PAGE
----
The Uk Currently Has a Budget Deficit of £80bn. It Is Forecast to Fall to £0 over the Next 5 Years. Discuss Whether the Uk Government Should Either Raise Taxes or Cut Government Spending to Ensure That the Budget Is Balanced

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The UK currently has a budget deficit of £80bn. It is forecast to fall to £0 over the next 5 years. Discuss whether the UK government should either raise taxes or cut government spending to ensure that the budget is balanced.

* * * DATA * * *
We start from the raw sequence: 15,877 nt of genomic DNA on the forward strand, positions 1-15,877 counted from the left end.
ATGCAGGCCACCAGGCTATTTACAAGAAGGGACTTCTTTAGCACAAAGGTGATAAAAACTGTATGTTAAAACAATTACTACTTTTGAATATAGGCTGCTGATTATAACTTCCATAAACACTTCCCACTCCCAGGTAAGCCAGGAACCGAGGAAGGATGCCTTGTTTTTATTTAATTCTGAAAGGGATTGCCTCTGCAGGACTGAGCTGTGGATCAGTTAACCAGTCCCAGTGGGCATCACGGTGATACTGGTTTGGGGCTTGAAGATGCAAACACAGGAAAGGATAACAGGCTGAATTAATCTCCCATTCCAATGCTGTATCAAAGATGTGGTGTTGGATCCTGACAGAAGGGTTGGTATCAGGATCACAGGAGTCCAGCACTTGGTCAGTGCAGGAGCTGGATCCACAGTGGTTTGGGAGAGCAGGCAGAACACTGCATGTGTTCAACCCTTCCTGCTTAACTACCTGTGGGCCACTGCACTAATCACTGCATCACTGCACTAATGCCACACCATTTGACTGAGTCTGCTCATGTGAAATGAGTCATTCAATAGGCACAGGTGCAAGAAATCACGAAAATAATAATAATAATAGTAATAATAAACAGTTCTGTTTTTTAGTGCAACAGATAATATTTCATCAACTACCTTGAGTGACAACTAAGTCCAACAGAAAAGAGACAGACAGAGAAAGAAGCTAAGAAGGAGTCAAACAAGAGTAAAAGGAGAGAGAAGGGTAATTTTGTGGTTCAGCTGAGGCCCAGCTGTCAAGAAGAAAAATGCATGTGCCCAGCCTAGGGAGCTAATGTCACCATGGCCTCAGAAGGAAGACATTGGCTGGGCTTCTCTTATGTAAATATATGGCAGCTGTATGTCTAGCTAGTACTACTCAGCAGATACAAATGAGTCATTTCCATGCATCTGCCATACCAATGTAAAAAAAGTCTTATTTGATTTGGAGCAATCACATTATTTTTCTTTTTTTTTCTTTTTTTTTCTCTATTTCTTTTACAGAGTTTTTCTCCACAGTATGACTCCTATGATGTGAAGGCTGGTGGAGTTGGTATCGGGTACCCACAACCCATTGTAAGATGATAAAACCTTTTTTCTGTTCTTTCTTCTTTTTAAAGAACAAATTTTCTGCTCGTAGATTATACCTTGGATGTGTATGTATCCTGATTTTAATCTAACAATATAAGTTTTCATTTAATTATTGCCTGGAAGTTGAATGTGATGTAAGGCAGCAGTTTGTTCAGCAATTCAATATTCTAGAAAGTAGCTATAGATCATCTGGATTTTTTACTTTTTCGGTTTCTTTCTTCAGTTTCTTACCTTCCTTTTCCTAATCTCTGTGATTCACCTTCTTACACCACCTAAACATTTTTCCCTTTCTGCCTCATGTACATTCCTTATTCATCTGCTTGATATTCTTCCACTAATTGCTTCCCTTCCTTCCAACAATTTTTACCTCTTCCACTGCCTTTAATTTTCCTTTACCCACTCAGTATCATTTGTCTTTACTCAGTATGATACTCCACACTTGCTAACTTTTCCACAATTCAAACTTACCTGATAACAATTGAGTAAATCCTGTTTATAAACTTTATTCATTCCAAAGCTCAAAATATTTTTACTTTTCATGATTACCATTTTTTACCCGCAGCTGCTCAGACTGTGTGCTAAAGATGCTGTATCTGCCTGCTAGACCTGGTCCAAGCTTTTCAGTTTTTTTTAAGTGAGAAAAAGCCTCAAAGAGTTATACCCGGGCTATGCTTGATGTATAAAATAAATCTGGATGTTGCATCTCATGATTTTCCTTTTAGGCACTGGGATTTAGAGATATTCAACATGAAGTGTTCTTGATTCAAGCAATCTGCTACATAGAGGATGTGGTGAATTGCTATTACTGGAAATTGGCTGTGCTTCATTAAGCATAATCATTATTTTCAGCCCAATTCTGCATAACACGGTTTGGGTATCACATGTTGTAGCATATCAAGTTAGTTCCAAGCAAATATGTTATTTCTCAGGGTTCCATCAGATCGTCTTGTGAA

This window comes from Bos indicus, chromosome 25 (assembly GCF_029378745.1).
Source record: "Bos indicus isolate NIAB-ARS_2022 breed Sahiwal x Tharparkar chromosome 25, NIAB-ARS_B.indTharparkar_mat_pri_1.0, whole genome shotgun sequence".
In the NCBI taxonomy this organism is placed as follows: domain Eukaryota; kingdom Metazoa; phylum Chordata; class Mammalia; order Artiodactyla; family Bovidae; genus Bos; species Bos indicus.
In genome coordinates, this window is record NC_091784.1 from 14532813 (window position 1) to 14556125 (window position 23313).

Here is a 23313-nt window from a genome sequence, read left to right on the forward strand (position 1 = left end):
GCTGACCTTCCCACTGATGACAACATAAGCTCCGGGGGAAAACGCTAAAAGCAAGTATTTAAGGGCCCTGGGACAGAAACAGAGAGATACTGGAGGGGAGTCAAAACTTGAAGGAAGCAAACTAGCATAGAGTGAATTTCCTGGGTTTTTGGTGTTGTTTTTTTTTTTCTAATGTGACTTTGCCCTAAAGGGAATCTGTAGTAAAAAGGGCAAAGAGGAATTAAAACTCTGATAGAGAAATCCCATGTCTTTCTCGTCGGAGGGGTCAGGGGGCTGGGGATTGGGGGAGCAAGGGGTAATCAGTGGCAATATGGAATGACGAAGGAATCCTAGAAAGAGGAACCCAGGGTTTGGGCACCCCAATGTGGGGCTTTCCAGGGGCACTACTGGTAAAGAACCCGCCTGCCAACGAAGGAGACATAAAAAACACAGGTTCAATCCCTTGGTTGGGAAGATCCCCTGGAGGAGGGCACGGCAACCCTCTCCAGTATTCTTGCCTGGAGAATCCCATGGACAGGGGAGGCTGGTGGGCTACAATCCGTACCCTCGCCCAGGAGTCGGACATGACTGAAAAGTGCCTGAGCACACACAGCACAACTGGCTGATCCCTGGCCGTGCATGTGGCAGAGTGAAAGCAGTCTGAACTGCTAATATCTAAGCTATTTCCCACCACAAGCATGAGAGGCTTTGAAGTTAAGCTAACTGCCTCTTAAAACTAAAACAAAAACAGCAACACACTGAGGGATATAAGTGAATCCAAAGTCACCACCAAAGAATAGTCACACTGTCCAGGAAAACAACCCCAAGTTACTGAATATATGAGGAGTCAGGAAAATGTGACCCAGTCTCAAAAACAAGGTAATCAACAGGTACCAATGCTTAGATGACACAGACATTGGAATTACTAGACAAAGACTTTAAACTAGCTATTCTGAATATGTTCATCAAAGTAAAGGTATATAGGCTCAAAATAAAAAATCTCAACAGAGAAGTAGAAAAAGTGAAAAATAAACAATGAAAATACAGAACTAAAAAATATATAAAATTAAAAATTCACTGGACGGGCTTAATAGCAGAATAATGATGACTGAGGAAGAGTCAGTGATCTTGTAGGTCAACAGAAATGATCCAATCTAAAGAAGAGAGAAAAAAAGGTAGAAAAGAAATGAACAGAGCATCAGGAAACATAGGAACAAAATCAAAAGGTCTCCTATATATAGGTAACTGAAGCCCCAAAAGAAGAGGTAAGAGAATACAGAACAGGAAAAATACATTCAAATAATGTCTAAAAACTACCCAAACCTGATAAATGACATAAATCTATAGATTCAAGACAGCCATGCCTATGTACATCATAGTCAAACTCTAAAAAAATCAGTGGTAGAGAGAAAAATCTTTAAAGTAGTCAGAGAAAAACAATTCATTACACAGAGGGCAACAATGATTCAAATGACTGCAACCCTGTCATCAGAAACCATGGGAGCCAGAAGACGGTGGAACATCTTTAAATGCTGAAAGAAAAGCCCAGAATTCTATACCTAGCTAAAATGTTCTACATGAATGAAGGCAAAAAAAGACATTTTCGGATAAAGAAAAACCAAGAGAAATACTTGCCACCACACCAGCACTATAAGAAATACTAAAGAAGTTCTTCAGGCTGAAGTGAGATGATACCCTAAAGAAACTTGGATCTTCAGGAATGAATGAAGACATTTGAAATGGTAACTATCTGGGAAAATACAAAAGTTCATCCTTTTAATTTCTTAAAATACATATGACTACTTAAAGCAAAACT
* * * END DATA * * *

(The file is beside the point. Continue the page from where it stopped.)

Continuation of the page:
A budget deficit is a state of financial health in which expenditure exceeds revenue and it usually results in the government having to borrow money. They government can use fiscal policy to correct the deficit and ensure that a balance is kept however, it also depends on what state the economy is in and whether trade-offs will occur meaning that some other macroeconomic targets are put in jeopardy. By reducing government spending, it’s a way of demand management. An advantage is that it reduces the dangers of crowding out the private sector. When the government spends or runs a large deficit, much of the spending is financed through borrowing which is done through government bonds. To make these bonds more attractive the government will offer a higher rate of interest on these bonds. In addition, government bonds are seen to be safer than private sector investments, especially if the government has a triple A credit rating. Therefore when the government offers bonds, investors provide their money to the government, reducing the potential investment for the private sector. Moreover, if the government borrows through the banks then the increased demand for repayable loans will increase, pushing up interest rates and also increasing the cost of borrowing to the private sector and further reducing investment ability. So by cutting expenditure, this is avoided, enabling the private sector to invest more and provide longer term economic growth and increasing future tax returns. Furthermore, it can be argued that the public sector in some countries, such as the UK, is too big. As the public sector is less profit-centric, their allocation of…...

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